But Bradford has been used only 10 1/3 innings this season as he has been battling injuries. But also the fact he has given up some really gaudy numbers to both sides of the plate this year is another eason he has seen spot appearances this season. Against righties, they are hitting .391 (18-46) against him, and lefties just begin to salivate when he takes the mound as they are hitting a robust .800 (4-5) against him in 2009.
So the match-up scenario used by Maddon right now is the best possible option to try and post a victory every time out for the Rays. It might not make much sense when you are sitting in the stands or watching on the TV that he uses 5 different relievers for a total of two innings. But the end result in the last three games have been victories. This is not to mean that this is going to be a indicator of a system that will be empolyed in 2010.
This match-up system is only being used now out of necessity because we do not have a proven late inning trio to take the Rays from the 7th to the 9th inning every night. The Rays do not have a Mariano Rivera or a Jonathan Papelbon in their minor league system at the time, and might have go outside the organization for one in 2010. And isn’t it ironic that the two best closer in the league tend to be in our division.
Maddon is adapting to the cards he has been dealt, and even if it is frustrating to the guy sitting in the stands, it does have some logic to it all. I also found it frustrating until I began to look at the numbers associated with each reliever and their breakdown against both sides of the plate. Sure it might be all science and a hitter can get a lucky break of a hanging curveball. But the relaity is that the system is working for Maddon right now, and it is producing wins for the team. It is not a cure-all situation, but is a nice substitute measure that he can emply for now until we can again try and shore up the Bullpen for 2010.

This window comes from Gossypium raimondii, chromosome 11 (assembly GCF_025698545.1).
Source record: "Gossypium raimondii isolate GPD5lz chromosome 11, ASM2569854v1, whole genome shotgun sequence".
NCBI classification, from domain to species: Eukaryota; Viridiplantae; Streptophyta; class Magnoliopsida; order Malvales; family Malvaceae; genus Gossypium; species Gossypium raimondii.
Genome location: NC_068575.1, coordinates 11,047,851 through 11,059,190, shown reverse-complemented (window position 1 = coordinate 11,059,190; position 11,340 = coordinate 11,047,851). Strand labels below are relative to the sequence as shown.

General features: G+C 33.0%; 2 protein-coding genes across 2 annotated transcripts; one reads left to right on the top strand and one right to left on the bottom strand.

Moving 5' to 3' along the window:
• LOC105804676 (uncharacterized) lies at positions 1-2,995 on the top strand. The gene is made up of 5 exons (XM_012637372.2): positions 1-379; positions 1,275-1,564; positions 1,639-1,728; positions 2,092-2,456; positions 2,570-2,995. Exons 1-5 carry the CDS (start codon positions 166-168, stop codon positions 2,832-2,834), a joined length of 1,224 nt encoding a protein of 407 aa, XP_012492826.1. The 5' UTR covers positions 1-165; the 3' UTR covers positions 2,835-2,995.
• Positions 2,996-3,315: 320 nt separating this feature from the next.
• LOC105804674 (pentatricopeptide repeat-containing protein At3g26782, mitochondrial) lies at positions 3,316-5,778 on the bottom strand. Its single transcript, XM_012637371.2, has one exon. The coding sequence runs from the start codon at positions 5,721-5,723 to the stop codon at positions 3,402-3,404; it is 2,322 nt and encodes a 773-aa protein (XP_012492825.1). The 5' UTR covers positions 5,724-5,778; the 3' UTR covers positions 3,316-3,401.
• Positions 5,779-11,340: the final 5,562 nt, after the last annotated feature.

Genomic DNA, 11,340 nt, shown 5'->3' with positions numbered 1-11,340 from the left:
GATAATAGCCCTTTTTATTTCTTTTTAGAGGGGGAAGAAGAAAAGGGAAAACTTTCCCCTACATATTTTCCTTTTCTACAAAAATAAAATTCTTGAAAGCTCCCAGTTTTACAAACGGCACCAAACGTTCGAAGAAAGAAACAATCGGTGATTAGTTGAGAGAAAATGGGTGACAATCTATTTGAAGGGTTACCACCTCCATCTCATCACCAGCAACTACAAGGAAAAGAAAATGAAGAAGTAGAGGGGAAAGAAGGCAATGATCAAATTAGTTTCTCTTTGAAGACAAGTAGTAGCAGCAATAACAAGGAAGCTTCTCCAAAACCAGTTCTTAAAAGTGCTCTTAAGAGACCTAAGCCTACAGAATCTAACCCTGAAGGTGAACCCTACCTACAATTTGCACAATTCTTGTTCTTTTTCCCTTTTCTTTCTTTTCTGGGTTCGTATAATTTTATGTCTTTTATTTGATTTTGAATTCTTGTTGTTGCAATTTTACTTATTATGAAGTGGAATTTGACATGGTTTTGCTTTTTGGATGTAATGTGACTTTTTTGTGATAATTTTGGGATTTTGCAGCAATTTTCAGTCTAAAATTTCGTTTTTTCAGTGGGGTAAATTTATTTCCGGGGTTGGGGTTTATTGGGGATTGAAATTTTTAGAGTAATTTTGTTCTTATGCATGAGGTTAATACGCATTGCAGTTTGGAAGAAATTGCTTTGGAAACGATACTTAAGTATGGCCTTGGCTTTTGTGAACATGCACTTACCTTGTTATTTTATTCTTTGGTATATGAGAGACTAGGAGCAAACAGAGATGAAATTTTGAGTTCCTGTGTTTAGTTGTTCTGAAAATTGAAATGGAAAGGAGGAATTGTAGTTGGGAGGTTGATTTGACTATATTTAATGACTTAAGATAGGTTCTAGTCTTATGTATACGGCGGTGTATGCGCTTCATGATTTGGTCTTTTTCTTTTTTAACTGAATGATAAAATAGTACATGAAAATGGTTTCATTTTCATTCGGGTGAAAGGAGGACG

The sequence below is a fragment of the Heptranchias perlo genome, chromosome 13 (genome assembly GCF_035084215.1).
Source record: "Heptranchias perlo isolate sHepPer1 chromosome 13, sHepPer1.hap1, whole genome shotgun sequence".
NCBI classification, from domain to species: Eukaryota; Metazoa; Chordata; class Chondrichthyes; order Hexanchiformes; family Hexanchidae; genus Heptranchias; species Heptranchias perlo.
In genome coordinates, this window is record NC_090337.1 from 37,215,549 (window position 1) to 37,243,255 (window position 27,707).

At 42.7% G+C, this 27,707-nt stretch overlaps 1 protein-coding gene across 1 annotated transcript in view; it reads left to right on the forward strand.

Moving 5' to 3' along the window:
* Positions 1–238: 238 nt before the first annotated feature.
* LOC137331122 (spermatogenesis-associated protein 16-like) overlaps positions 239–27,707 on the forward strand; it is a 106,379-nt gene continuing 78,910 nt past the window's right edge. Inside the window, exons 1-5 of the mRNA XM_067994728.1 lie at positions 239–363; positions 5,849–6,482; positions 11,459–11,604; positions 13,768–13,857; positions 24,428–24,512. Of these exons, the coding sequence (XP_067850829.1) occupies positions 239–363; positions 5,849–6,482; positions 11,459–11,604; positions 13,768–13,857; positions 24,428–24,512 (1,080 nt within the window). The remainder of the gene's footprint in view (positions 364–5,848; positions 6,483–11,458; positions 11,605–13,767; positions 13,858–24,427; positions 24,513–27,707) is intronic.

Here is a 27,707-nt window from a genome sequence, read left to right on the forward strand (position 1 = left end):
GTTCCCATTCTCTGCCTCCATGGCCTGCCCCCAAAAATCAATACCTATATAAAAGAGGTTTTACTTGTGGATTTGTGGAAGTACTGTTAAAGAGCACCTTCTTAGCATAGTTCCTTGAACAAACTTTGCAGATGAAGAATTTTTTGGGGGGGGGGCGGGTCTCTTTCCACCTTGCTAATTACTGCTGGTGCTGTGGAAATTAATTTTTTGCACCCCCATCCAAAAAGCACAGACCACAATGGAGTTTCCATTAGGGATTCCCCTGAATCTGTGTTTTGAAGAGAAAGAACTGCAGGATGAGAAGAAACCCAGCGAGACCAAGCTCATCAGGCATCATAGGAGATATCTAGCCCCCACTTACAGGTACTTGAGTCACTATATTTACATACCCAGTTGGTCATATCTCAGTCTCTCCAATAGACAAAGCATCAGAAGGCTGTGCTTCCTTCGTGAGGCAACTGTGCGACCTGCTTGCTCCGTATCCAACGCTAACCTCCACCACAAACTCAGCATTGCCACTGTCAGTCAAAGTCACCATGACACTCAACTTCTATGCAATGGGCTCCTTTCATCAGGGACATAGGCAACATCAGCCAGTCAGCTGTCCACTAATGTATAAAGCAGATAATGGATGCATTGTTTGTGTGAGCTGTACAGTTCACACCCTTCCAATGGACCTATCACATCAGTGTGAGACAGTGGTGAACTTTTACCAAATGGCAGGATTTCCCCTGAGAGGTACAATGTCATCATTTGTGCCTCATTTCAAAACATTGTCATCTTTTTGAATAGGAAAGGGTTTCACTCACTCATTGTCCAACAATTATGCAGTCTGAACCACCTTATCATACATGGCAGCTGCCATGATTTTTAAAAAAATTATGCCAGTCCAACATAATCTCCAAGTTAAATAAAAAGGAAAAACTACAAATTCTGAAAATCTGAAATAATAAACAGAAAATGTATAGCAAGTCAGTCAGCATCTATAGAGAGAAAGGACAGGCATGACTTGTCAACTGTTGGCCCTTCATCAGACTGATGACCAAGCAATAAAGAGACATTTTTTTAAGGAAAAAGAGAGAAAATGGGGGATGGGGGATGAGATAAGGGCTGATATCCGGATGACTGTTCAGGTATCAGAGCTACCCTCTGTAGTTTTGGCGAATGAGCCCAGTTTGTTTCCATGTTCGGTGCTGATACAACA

When the Rays visited the Los Angeles Angels this past week they got some good or bad news depending on how you see the situation. During their 3-game series, Rays closer Troy Percival finally admitted to the media and his teammates what most of us knew the moment he went on the Disabled list on May 22,2008 with shoulder tendinitis. I take it as no huge surprise that he did retire, but I am so curious on why it took so long. And adding to that is the fact he has not started his retirement papers, probably waiting to see what might happen with the Rays in their chase of the postseason in 2009.